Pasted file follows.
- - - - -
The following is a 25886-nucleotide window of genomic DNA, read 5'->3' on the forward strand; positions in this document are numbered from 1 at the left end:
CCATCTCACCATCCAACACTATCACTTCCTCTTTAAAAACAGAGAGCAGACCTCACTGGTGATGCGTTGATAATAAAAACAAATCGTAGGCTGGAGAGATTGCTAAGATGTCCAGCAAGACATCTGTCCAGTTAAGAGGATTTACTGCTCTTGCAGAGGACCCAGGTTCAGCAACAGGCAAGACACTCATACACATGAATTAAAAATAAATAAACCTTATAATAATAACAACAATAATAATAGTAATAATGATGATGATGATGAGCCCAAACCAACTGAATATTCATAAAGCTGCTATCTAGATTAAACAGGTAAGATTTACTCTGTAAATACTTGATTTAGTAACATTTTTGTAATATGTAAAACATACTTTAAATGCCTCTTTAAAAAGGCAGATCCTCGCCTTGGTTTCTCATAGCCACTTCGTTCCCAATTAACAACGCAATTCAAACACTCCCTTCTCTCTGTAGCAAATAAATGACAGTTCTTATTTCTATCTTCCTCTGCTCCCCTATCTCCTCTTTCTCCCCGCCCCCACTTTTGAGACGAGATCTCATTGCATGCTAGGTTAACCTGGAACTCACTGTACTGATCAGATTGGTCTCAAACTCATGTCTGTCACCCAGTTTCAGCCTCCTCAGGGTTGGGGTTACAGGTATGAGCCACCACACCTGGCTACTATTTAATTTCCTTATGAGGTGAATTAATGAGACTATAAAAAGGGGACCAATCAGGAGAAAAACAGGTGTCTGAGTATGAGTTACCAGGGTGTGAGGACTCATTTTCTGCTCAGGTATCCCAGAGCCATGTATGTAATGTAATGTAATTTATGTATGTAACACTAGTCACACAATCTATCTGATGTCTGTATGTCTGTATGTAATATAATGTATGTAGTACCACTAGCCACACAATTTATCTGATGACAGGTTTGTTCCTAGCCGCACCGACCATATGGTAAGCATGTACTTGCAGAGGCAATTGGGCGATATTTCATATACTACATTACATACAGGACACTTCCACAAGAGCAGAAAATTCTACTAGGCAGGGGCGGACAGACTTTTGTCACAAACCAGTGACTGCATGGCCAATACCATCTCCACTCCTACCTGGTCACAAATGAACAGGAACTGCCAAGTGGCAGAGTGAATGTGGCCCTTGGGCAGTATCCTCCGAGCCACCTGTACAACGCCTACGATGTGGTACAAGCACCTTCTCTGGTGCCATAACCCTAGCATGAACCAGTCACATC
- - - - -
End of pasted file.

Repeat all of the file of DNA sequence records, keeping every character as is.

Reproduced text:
The following is a 25886-nucleotide window of genomic DNA, read 5'->3' on the forward strand; positions in this document are numbered from 1 at the left end:
CCATCTCACCATCCAACACTATCACTTCCTCTTTAAAAACAGAGAGCAGACCTCACTGGTGATGCGTTGATAATAAAAACAAATCGTAGGCTGGAGAGATTGCTAAGATGTCCAGCAAGACATCTGTCCAGTTAAGAGGATTTACTGCTCTTGCAGAGGACCCAGGTTCAGCAACAGGCAAGACACTCATACACATGAATTAAAAATAAATAAACCTTATAATAATAACAACAATAATAATAGTAATAATGATGATGATGATGAGCCCAAACCAACTGAATATTCATAAAGCTGCTATCTAGATTAAACAGGTAAGATTTACTCTGTAAATACTTGATTTAGTAACATTTTTGTAATATGTAAAACATACTTTAAATGCCTCTTTAAAAAGGCAGATCCTCGCCTTGGTTTCTCATAGCCACTTCGTTCCCAATTAACAACGCAATTCAAACACTCCCTTCTCTCTGTAGCAAATAAATGACAGTTCTTATTTCTATCTTCCTCTGCTCCCCTATCTCCTCTTTCTCCCCGCCCCCACTTTTGAGACGAGATCTCATTGCATGCTAGGTTAACCTGGAACTCACTGTACTGATCAGATTGGTCTCAAACTCATGTCTGTCACCCAGTTTCAGCCTCCTCAGGGTTGGGGTTACAGGTATGAGCCACCACACCTGGCTACTATTTAATTTCCTTATGAGGTGAATTAATGAGACTATAAAAAGGGGACCAATCAGGAGAAAAACAGGTGTCTGAGTATGAGTTACCAGGGTGTGAGGACTCATTTTCTGCTCAGGTATCCCAGAGCCATGTATGTAATGTAATGTAATTTATGTATGTAACACTAGTCACACAATCTATCTGATGTCTGTATGTCTGTATGTAATATAATGTATGTAGTACCACTAGCCACACAATTTATCTGATGACAGGTTTGTTCCTAGCCGCACCGACCATATGGTAAGCATGTACTTGCAGAGGCAATTGGGCGATATTTCATATACTACATTACATACAGGACACTTCCACAAGAGCAGAAAATTCTACTAGGCAGGGGCGGACAGACTTTTGTCACAAACCAGTGACTGCATGGCCAATACCATCTCCACTCCTACCTGGTCACAAATGAACAGGAACTGCCAAGTGGCAGAGTGAATGTGGCCCTTGGGCAGTATCCTCCGAGCCACCTGTACAACGCCTACGATGTGGTACAAGCACCTTCTCTGGTGCCATAACCCTAGCATGAACCAGTCACATC